Vuthy SaoRy prepares a medical bag before carrying out her work as a village malaria worker in Cambodia. Photo credit: Kinn RidaRaksmei

Five years ago, Vuthy SaoRy – a farmer residing in Rokkhak Kiri district, Bassak commune, Battambang province in Cambodia – was a full-time housewife. She, like many others in her village, diligently cared for her family.

SaoRy hadn’t had malaria, but she saw her neighbors contract it. She felt a need to make a difference in her community. Her husband, who had been a village malaria worker (VMW), saw the potential in her to be good at the role, so he encouraged her to begin the training.

No Malaria Deaths Since 2018

VMWs are trained in malaria diagnosis using rapid diagnostic tests, case management, and referral. They ensure high coverage of malaria testing for anyone with a fever and early initiation of effective malaria treatment for those with confirmed malaria.

The Cambodia Malaria Elimination Project 2 (CMEP2) – funded by the U.S. President’s Malaria Initiative (PMI) and USAID and implemented by URC – supports 502 of the 5,460 VMWs in Cambodia. CMEP2 is working with the Cambodia National Center for Parasitology, Entomology, and Malaria Control to eliminate malaria from Cambodia by 2025.

CMEP2 and other efforts have contributed to a significant success: there have been no confirmed malaria deaths in Cambodia since 2018.

Overcoming Fears and Bias

SaoRy didn’t like blood and needles, but she wanted to contribute to malaria elimination by becoming a VMW. With support from CMEP2, she overcame this fear and acquired the necessary VMW technical skills in about one year.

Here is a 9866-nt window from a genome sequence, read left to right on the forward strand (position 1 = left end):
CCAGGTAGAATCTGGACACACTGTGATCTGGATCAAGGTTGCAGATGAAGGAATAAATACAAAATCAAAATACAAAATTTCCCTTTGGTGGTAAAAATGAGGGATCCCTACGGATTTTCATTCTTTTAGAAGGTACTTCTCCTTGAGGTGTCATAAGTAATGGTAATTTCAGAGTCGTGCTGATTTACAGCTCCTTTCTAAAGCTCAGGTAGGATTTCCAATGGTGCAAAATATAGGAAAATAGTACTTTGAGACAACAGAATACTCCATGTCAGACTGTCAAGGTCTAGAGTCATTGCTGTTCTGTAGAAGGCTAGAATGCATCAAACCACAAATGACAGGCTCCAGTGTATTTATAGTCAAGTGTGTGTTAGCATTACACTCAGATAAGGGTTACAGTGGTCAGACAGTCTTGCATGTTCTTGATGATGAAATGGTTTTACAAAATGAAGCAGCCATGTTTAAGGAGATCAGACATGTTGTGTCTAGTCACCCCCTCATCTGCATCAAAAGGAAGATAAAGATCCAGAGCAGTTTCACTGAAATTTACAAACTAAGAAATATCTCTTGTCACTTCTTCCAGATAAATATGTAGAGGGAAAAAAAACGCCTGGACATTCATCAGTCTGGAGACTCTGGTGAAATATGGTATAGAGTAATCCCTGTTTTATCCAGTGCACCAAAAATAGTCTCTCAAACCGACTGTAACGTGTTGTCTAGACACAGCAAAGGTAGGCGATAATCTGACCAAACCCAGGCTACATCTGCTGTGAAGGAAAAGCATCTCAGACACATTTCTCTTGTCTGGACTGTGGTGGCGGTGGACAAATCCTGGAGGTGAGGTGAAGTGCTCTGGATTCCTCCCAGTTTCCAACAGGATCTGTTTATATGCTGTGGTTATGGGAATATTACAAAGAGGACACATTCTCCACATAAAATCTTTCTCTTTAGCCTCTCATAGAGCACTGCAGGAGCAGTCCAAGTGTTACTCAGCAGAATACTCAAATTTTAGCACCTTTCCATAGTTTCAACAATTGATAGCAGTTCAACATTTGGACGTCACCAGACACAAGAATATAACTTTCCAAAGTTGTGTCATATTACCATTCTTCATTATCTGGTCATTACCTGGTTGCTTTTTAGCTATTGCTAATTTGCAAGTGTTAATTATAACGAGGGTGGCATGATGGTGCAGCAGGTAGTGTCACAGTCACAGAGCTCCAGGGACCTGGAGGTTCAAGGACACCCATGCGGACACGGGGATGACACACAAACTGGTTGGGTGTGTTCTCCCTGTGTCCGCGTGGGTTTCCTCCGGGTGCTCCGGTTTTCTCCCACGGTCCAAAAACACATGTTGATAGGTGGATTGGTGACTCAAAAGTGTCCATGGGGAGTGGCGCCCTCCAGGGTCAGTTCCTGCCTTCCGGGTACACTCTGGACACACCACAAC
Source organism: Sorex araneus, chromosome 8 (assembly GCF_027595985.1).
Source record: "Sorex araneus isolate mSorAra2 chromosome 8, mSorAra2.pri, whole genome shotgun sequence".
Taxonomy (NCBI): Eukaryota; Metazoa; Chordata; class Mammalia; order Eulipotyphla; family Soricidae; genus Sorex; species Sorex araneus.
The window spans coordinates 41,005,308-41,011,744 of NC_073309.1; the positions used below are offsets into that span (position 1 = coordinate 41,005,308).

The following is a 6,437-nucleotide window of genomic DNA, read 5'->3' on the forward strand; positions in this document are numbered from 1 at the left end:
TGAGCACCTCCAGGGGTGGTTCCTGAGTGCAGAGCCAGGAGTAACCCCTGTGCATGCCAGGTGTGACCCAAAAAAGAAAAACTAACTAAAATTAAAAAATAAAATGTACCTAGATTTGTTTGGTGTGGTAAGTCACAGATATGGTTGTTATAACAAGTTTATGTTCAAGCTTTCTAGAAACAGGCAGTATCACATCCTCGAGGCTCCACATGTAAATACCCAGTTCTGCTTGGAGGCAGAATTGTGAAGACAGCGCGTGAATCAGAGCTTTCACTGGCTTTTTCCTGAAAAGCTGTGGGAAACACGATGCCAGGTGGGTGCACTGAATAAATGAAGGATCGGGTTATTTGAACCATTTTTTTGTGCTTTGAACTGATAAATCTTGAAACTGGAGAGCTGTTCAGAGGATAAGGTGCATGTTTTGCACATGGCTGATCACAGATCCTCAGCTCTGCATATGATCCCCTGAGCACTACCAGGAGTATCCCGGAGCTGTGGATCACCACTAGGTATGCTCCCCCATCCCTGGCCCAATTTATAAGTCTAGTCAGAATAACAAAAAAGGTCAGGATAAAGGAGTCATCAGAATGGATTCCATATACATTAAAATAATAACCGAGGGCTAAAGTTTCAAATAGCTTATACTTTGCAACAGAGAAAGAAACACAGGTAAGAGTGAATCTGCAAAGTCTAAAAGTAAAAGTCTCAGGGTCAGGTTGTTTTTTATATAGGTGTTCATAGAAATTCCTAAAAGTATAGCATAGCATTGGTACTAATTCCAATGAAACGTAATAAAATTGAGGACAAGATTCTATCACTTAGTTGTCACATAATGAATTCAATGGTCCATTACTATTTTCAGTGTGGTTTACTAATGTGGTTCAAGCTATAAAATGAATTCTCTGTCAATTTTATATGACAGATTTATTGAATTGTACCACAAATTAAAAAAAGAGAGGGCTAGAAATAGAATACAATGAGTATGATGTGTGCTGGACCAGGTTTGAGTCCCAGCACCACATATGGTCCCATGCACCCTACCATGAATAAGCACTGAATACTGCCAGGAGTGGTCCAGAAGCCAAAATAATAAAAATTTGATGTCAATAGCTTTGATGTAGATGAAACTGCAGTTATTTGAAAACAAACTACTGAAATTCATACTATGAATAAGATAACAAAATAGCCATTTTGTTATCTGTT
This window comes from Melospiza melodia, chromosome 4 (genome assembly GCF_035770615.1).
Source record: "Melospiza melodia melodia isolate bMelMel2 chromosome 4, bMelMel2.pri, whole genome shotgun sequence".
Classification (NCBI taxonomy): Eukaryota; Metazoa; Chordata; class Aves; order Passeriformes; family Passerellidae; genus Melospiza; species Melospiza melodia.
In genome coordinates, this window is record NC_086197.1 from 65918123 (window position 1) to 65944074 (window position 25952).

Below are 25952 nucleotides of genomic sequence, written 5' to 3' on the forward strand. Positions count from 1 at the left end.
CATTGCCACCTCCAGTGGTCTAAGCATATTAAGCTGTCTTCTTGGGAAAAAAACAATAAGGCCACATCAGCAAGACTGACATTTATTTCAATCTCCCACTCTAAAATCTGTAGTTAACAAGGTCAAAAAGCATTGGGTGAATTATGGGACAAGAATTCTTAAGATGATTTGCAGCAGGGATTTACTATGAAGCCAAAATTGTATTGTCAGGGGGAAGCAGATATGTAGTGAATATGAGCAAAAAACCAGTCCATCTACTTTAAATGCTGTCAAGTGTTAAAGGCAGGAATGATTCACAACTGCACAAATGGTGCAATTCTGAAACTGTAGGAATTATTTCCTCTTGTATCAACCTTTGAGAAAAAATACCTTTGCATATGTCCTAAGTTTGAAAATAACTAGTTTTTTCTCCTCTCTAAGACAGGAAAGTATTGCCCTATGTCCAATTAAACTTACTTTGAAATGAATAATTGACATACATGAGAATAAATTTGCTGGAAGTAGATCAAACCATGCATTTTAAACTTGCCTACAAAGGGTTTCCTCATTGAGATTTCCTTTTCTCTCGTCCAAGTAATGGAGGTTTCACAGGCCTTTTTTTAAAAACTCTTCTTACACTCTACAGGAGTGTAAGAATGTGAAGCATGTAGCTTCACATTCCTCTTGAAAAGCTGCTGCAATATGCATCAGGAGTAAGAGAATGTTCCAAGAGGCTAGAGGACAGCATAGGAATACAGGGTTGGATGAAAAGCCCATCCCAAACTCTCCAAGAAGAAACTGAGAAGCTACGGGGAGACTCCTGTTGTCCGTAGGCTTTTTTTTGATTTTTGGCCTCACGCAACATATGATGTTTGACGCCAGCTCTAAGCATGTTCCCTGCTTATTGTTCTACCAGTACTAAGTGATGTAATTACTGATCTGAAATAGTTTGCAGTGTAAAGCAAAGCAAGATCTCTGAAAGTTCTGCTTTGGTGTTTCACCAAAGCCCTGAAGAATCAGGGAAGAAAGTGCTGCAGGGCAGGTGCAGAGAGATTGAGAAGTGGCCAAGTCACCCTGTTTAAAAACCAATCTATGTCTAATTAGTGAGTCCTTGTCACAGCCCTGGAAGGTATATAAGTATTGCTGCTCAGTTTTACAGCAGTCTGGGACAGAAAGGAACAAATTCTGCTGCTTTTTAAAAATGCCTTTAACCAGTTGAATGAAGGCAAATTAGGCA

Initially, people were skeptical of SaoRy’s capabilities, perceiving her solely as a housewife focused on her family. However, after receiving malaria-specific technical and capacity building training from USAID and PMI’s CMEP and CMEP2 projects, she gained the necessary confidence and knowledge to effectively fulfill her duties and assist the community. 

Today, SaoRy is a confident VMW. She regularly educates villagers and forest-goers about malaria prevention, conducts malaria blood tests for more than 100 people annually, and provides treatment when needed.

SaoRy is proud of her work. She has selflessly sacrificed her time and income to contribute to the elimination of malaria in Cambodia. Before distributing insecticide-treated bed nets, she ensures that people are educated on their proper use. Additionally, she promotes the importance of wearing long sleeves when entering the forest.

On difficult days, SaoRy does think about giving up her role as a VMW.

“One thing that always kept me motivated was the belief that our mission to eliminate malaria by 2025 is within reach,” SaoRy said. “With a little more effort, I am confident that I can eliminate malaria in my area.”

With SaoRy’s continued efforts, along with those of other VMWs, Cambodia is poised to meet the 2025 elimination target.